However, if the intention was to showcase the actors over the actual story then Beautiful Boy definitely succeeded. In addition to this though, as I mentioned before, in how Beautiful Boy is almost meant to play as a warning about drug addiction rather than a thematic study on addiction, I felt the film at least succeeded in driving home its ideas in a more dramatic way. Exploring addiction through bouts of family and true love really made the film’s core concept felt more fervently. Relationships are key in Beautiful Boy especially in how they morph and adapt to severely game changing scenarios, but still remain passionate at heart.

That’s actually a good word for this film, come to think of it; passionate. Beautiful Boy contains some passionate performances with a passionate message to purvey; its just a shame that not everything links together as well as possible. I feel there is honestly a near flawless film within Beautiful Boy and the filmmakers are so close to cracking said perfection, its a little disheartening that the film just does not shine as bright as it could have.

Still, at least Beautiful Boy is better than an extended T.V. ad on the cautions of drug addiction which ends with a “CALL THIS HELP LINE” tag and a little fast talking government official saying that the commercial was funded by the big boys in the big house. I do not want people to think I didn’t like Beautiful Boy, because that’s not the case. I may sound like I am being a bit harsh on the film, but honestly, there is not a lot to talk about on the topic of this film other than its problems. Almost everything about this film is so great – the acting, the score, the editing, the cinematography – that the problems are just more interesting to discuss in retrospect.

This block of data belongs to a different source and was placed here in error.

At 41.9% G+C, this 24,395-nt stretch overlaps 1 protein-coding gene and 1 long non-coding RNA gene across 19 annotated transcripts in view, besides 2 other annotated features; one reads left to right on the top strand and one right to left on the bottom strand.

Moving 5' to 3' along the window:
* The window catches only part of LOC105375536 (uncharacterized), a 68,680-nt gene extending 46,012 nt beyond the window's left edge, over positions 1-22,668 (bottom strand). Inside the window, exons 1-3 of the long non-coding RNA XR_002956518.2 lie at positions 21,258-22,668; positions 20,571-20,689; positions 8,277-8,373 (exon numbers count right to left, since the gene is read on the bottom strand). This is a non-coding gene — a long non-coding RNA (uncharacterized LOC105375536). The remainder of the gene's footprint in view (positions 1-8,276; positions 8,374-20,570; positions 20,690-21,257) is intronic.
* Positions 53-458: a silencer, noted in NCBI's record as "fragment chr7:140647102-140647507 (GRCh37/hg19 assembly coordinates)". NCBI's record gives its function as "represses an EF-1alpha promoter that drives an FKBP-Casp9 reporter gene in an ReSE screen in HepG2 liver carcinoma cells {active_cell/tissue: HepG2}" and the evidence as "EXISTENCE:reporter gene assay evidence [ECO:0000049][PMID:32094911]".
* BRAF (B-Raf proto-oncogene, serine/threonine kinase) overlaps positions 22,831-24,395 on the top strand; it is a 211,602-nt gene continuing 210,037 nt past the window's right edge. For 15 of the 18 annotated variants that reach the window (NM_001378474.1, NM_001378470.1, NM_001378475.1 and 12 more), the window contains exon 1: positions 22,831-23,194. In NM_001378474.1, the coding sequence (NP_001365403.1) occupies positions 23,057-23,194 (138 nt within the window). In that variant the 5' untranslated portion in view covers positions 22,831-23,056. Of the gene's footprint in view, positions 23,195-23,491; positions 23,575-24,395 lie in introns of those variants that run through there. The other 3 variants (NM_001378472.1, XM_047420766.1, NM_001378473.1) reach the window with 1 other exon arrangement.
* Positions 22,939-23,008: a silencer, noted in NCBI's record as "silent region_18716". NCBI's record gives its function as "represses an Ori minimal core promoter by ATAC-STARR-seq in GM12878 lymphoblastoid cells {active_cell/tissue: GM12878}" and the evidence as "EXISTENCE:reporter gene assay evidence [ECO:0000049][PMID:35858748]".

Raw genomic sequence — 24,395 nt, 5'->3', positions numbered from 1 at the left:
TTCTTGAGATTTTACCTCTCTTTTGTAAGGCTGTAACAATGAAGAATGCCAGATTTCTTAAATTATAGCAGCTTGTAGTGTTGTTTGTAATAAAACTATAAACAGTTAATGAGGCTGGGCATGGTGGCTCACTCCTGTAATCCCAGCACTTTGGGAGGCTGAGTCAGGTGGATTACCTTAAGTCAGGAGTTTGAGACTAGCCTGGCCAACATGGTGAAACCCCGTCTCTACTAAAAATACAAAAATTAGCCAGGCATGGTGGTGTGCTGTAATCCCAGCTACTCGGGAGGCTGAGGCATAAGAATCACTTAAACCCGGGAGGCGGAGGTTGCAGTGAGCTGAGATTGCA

I think Beautiful Boy is a beautiful little film that may not be powerful enough a cinematic presence to make a lasting impact, but is an excellent display of acting and emotion, all wrapped into one.

And also, side note, if you are struggling with addiction to anything whether drugs, alcohol or anything else, please speak out. There are people wanting to help you and you are not alone. Nobody in this world is truly alone, and we understand that sometimes, all you need is for someone to tell you that everything is going to be “Ok”.

Beautiful Boy is a bloody… CRUSADE!!